|Publication number||US8109815 B2|
|Application number||US 12/602,737|
|Publication date||Feb 7, 2012|
|Filing date||May 27, 2008|
|Priority date||Jun 8, 2007|
|Also published as||EP2170033A2, US20100173684, WO2008149239A2, WO2008149239A3|
|Publication number||12602737, 602737, PCT/2008/2194, PCT/IB/2008/002194, PCT/IB/2008/02194, PCT/IB/8/002194, PCT/IB/8/02194, PCT/IB2008/002194, PCT/IB2008/02194, PCT/IB2008002194, PCT/IB200802194, PCT/IB8/002194, PCT/IB8/02194, PCT/IB8002194, PCT/IB802194, US 8109815 B2, US 8109815B2, US-B2-8109815, US8109815 B2, US8109815B2|
|Original Assignee||Agco Do Brasil Comercio E Industria Ltda|
|Export Citation||BiBTeX, EndNote, RefMan|
|Patent Citations (7), Non-Patent Citations (2), Referenced by (12), Classifications (9), Legal Events (2)|
|External Links: USPTO, USPTO Assignment, Espacenet|
This invention relates to combine harvesters and in particular to arrangements for feeding harvested crop into the inlet end of a so-called axial threshing and/or separating mechanism.
Such mechanisms conventionally comprise a rotor which rotates within a housing about an axis disposed generally longitudinally relative to the combine, the harvested crop moving between the rotor and the housing from an inlet end of the housing towards an outlet end of the housing across a grating through which separated grain leaves the housing,
There is a requirement to provide a combine in which the flow of crop between the housing and the rotor is maximised and the power consumption of the threshing and/or separating mechanism is reduced to a minimum.
Thus according to the present invention there is provided a combine having a cutting mechanism for cutting a crop and a feed mechanism for feeding the cut crop towards a threshing and/or separating rotor which rotates within a housing about an axis disposed generally longitudinally relative to the combine, the cut crop moving between the rotor and the housing from an inlet end of the housing towards an outlet end of the housing across a grating through which separated grain leaves the housing, the combine being characterised in that the harvested crop is fed by a final feed section of the feed mechanism into the inlet end of the housing across a transition edge of the housing which is split into a number of sections, the overall direction of extension of each section of the transition edge being inclined at substantially the same angle with respect to the axis of rotation of the rotor so that the crop entering the inlet end of the housing across the transition edge does so generally perpendicular to the transition edge, the transition edge being inclined generally helically relative to the axis of rotation of the rotor.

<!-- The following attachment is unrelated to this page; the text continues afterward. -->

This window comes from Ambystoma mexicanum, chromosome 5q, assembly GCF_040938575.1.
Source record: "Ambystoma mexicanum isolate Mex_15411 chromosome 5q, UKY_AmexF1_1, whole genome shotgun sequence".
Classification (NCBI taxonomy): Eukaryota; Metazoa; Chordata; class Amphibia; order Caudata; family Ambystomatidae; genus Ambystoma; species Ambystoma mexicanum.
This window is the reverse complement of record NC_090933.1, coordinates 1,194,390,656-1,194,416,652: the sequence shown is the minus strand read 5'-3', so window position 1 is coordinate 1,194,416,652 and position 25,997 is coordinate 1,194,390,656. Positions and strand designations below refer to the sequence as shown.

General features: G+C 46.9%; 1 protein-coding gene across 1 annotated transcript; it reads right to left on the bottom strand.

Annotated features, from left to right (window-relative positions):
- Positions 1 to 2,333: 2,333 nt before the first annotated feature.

By introducing the crop into the inlet of the housing at right angles to helical edges the effective width of the crop flow is maximised and the corresponding effects of friction and damage to the crop is minimised.
Preferably the final feed section of the feed mechanism is divided into a number of ramp sections each feeding a respective transition edge section to direct the crop generally perpendicular to the respective edge section.
The transition edge sections are preferably joined by interconnecting sections which extend generally perpendicular to the transition edge sections. These interconnecting sections can also be considered to lie on a helix.
The transition edge sections plus the interconnecting sections between them preferably extend around approximately 180° of the inlet end of the housing.
The transition edge sections are also preferably offset in both a rotational and an axial sense around the circumference of the inlet end of the housing in the direction of rotation of the rotor. The first edge is farthest back axially along the axis of the rotor.
Preferably there are three transition edge sections.
Prior to entering the final feed section of the feed mechanism the crop preferably passes around a crop beater which rotates about an axis generally transverse to the combine.
The beater is preferably divided asymmetrically along its length into a number of sections corresponding to the number of ramp sections in the final feed section, each section of the beater having differently angled crop feeding members which direct crop towards a ramp section.
Prior to entering the final feed section of the feed mechanism the crop preferably passes between a threshing cylinder and separating concave which are disposed generally transverse to the combine.
The crop passes around the concave prior to passing around the beater.